8i is one of the most intriguing virtual reality companies operating today, but for the past several months it has also been one of the most quiet. The New Zealend-based company is working to pioneer new methodologies for creating volumetrically captured, photorealistic holographic humans. Today, the company peeking its head above water just long enough to announce its plans for the new year and to tease us once again with the promise of powerful future technology.
In a series of blog posts published today, 8i stormed the Internet with several corporate updates. The first, and perhaps most significant is the appointment of Steve Raymond as the company’s new CEO. According to a post published by 8i co-founder Linc Gasking:
Since joining us nine months ago as President of Studios, Steve has been a close partner and adviser to me and our management team, a respected and loved mentor to our employees, an unwavering believer in our mission and opportunity, and an unflappable leader and strategist in the face of complexity common in early stage startups. In leading our studio business, Steve doubled the growth of our team and established our fully operational professional studio, created and grew countless relationships with brand and content partners, as well as vastly improved information flow with our core technology team in Wellington. More on this later.
Raymond will have plenty to occupy him in 2017. In the past year 8i has scaled from 25 employees up to around 75, inside sources confirm. This year will also mark the true beginning of the company’s western expansion, beginning with a brand new United States research office in Seattle, Washington and a US headquartered in Los Angeles, California.
Details are thin surrounding the Los Angeles location beyond the fact that it will also house a brand new 8i studio. More can be learned, however, about the Seattle office based on who exactly it will house. Several notable researchers will make this research center their home including Charles Loop and Phil Chou.
Although no official word has been given by 8i proper concerning the work that will be done in Seattle, Individual blog posts published today by Chou and Loop point toward one bleeding edge technology: telepresence.
Loop in particular seems passionate about unlocking holographic communications for humans. He wrote in his post that:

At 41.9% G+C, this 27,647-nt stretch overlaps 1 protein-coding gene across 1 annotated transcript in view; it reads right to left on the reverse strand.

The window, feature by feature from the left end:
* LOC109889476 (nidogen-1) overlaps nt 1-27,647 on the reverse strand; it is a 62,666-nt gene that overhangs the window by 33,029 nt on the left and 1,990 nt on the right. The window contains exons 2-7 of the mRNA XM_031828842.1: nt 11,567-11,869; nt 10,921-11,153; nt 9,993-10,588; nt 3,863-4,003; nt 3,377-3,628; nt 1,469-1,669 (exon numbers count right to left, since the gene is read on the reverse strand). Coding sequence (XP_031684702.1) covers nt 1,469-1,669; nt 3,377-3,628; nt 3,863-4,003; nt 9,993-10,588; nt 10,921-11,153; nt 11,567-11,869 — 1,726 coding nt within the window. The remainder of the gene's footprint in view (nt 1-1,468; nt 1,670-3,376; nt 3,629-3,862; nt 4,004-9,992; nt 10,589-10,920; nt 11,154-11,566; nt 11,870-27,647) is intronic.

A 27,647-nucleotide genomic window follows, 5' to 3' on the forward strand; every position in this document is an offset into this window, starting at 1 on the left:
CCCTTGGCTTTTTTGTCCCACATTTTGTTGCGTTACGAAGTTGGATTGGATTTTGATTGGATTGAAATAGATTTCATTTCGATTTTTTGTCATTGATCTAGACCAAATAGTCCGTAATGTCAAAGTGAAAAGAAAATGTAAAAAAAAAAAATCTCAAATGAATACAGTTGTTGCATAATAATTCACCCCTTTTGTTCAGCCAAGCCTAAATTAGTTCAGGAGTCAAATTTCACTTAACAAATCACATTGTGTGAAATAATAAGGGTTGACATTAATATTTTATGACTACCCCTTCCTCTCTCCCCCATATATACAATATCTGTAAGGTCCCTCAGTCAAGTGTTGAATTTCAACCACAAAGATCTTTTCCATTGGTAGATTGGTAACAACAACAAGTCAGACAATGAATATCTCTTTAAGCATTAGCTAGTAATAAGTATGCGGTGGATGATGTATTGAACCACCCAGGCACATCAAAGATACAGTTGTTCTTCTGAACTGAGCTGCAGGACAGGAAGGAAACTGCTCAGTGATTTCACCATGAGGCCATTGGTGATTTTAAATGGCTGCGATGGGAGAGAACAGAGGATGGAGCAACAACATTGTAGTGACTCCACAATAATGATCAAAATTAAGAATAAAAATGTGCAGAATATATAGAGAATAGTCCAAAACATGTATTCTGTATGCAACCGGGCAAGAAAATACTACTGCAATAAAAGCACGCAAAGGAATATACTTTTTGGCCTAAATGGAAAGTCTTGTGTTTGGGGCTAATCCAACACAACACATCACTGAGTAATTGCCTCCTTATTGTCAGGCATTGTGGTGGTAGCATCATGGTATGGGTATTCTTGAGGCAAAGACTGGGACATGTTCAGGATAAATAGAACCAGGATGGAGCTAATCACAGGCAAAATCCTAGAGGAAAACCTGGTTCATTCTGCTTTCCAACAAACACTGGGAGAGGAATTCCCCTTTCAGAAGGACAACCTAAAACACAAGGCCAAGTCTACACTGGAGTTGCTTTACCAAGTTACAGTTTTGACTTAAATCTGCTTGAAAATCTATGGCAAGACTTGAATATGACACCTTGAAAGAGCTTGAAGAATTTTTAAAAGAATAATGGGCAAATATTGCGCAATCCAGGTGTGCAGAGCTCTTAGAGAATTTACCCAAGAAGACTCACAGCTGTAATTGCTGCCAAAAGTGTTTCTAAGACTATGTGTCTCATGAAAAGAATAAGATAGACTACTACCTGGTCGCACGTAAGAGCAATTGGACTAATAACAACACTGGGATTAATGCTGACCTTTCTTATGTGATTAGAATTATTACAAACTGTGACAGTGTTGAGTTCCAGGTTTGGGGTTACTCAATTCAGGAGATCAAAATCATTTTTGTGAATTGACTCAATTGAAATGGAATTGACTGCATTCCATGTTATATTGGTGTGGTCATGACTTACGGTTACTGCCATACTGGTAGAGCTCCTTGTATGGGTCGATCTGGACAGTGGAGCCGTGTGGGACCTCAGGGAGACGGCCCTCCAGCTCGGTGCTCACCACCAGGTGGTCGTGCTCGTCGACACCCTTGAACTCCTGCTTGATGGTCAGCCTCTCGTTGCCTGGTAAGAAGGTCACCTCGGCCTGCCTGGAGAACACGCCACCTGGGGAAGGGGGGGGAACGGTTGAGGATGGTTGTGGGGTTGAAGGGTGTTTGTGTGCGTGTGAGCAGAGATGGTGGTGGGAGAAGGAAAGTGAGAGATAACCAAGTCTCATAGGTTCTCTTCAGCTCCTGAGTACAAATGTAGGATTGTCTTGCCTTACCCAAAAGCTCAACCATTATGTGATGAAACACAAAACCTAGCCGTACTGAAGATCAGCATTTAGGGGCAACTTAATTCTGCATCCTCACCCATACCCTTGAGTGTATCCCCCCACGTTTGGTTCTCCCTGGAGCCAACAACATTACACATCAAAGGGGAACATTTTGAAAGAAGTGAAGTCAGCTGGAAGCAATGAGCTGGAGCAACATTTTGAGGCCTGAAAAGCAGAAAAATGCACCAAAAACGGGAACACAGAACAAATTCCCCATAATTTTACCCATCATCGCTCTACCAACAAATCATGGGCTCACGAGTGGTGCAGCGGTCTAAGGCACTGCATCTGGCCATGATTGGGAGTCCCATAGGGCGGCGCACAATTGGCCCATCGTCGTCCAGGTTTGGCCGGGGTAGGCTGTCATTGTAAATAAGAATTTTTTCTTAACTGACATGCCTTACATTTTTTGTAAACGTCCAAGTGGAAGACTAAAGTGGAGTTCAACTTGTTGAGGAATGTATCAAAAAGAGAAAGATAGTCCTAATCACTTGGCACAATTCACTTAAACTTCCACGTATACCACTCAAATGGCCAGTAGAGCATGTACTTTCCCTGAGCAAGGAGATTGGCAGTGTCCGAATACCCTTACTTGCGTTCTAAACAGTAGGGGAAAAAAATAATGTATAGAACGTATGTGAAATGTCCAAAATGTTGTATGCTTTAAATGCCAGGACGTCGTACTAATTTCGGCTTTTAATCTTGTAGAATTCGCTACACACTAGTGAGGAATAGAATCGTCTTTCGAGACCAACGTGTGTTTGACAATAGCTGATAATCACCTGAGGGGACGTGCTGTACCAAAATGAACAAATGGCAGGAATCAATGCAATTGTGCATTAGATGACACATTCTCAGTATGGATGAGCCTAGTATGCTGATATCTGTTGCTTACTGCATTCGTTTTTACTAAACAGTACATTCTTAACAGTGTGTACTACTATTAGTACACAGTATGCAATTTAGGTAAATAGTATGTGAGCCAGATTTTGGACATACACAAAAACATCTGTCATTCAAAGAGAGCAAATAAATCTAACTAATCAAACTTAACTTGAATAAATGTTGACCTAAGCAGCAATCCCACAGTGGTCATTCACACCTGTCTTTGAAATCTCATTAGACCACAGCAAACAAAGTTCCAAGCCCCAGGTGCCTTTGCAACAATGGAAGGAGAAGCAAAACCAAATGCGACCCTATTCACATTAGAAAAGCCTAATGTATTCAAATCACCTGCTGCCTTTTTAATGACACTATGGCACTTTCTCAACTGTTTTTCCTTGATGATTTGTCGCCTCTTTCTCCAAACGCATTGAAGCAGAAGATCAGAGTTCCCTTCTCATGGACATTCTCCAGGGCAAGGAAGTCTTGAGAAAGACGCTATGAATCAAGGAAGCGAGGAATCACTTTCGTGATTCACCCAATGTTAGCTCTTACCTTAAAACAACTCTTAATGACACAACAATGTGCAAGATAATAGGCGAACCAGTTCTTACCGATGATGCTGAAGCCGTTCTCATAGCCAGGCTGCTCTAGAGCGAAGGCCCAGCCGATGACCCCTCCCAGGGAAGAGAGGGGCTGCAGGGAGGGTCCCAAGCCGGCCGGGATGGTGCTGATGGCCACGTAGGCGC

Several recent breakthroughs are behind making holographic telepresence a reality.
Real-Time Depth Acquisition. Digital cameras record a color at each pixel of a digital image. A depth image stores the distance along an invisible ray, from the focal point of a camera to the nearest object hit by the ray. “Real-time” means that a new depth image can be acquired at least 30 times per second. This technology became widely available with the introduction of Microsoft’s Kinect device in 2010. Since then, several similar “depth camera” devices have appeared, including the Intel RealSense camera. Strictly speaking, these are not really depth cameras, but rather ordinary monochrome cameras combined with infrared light projectors and filters that utilize various software algorithms to estimate the depth at each pixel.
Programmable Parallel Processing. Driven by the insatiable desire for realism in videogames, processors capable of executing thousands of floating point operations simultaneously, millions of times per second, have evolved both in terms of performance and programmability over the last two decades. This massive parallelism has ignited revolutions in many fields of science and engineering, including artificial intelligence and machine learning. It is this abundant compute capability that we leverage for holographic telepresence.
AR/VR Head Mounted Displays. Devices capable of tracking the orientation of a user’s head, and presenting geometrically correct synthetic stereo imagery are now widely available.
Loop closes his post by writing that he is joining 8i in Seattle specifically to study this problem and, hopefully, discover a meaningful and scalable solution.
For his part, Chou will be participating in work that could inform and advance Loop’s telepresence ambitions. Chou will be working to “help with the compression and communication of volumetric media” and he writes in his blog that:
“The birth of volumetric media, known popularly as holograms, is an extraordinary moment in the history of human communication. Holograms represent a new generation of immersive media: the third generation after audio and video.”
These advancements for 8i are significant and position the company as one of, if not the, early leader in the field of holographic communication. As Loop put it:
“Twenty years from now, holograms may become as ubiquitous in communication and storytelling as digital video is today. I am expecting to look back on this moment as the birth of volumetric media, and to see that 8i has played a key role in establishing not only how content is created and consumed in this new medium, but also how it is compressed and how it is delivered over the network to end users.”